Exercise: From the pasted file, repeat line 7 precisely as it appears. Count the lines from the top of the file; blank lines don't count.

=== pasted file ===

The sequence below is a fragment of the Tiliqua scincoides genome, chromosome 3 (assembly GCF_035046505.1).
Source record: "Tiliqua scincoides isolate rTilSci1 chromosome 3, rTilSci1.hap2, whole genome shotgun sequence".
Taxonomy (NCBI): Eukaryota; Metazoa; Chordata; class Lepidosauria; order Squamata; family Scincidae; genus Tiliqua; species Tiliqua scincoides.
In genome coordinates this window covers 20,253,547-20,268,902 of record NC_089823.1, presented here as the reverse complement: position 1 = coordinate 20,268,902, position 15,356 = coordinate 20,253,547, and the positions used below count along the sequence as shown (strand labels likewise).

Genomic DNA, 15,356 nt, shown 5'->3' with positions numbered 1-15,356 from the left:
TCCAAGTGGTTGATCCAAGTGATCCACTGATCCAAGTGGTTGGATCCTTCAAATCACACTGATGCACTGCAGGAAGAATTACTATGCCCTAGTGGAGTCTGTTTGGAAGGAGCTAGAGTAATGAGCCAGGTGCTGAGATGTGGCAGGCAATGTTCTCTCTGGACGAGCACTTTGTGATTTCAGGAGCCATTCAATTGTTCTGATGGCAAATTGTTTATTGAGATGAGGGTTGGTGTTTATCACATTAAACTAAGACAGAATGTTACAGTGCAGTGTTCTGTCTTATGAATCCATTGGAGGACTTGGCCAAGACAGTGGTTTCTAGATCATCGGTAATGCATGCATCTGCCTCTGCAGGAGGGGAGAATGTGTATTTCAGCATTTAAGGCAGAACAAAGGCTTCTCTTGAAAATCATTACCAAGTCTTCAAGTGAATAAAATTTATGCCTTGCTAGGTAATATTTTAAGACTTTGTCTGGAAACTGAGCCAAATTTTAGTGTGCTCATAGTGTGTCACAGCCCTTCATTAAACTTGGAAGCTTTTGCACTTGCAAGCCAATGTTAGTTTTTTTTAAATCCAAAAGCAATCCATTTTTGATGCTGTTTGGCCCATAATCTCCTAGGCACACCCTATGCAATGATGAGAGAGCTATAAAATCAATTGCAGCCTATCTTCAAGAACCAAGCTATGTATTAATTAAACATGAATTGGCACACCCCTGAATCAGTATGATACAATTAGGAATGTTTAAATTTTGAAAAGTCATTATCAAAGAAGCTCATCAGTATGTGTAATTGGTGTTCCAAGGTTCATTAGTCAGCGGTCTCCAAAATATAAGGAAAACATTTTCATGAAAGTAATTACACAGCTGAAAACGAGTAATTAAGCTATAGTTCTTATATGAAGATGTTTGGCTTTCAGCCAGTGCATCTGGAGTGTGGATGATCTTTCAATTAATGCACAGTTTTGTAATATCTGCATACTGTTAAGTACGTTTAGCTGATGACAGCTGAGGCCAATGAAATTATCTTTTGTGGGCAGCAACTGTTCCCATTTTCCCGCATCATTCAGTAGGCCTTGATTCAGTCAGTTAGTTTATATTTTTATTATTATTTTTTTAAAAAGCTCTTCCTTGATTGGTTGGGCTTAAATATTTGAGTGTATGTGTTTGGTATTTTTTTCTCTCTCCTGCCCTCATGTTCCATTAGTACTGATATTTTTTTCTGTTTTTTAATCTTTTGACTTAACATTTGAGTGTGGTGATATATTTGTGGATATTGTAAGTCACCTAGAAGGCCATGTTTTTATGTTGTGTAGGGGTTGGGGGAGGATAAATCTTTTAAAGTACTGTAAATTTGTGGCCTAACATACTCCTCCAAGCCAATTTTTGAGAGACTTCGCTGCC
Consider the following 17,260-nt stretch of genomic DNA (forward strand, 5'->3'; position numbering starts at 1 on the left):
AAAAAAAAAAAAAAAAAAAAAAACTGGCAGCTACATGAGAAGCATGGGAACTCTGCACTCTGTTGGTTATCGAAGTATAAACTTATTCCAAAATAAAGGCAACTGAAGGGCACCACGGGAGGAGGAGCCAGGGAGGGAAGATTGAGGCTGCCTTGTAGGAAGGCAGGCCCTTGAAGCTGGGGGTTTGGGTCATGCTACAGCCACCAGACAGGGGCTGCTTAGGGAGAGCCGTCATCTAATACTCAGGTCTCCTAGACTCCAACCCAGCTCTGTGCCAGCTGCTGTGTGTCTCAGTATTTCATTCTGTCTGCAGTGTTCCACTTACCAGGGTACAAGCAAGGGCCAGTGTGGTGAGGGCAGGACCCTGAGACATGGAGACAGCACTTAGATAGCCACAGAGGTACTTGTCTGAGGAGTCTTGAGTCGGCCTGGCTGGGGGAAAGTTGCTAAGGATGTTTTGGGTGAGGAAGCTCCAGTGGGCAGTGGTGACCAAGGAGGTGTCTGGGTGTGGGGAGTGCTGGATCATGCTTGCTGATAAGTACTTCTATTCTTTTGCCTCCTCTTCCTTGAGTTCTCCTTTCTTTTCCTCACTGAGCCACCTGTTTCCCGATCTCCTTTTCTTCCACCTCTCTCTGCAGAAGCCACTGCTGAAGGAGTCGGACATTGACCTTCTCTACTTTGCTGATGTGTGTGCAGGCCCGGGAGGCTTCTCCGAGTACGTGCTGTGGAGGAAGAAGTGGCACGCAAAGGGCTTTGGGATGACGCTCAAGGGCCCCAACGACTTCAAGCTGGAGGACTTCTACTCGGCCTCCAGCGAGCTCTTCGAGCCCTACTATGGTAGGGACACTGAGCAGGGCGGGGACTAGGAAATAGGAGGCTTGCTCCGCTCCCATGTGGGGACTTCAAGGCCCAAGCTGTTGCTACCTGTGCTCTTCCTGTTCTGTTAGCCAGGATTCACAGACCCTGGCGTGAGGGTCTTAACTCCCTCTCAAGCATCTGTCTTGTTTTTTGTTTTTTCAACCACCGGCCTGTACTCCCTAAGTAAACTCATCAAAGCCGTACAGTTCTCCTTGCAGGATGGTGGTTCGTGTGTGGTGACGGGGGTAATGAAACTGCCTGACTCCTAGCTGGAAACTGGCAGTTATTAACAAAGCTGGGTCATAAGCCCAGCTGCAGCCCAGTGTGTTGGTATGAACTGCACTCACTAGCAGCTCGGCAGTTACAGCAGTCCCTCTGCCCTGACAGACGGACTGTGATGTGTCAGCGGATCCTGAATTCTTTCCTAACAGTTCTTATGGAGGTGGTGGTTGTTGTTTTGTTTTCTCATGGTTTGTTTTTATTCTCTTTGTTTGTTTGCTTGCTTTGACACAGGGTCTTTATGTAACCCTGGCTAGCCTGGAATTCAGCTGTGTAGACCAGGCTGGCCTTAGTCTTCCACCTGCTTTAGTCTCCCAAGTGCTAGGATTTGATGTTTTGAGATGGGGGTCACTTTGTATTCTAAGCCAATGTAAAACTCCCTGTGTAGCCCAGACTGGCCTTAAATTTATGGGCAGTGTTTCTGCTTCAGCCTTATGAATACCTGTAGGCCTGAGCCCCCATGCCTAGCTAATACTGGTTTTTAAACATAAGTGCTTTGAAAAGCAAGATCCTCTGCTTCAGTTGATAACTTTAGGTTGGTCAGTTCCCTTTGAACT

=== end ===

Consider the following 17,260-nt stretch of genomic DNA (forward strand, 5'->3'; position numbering starts at 1 on the left):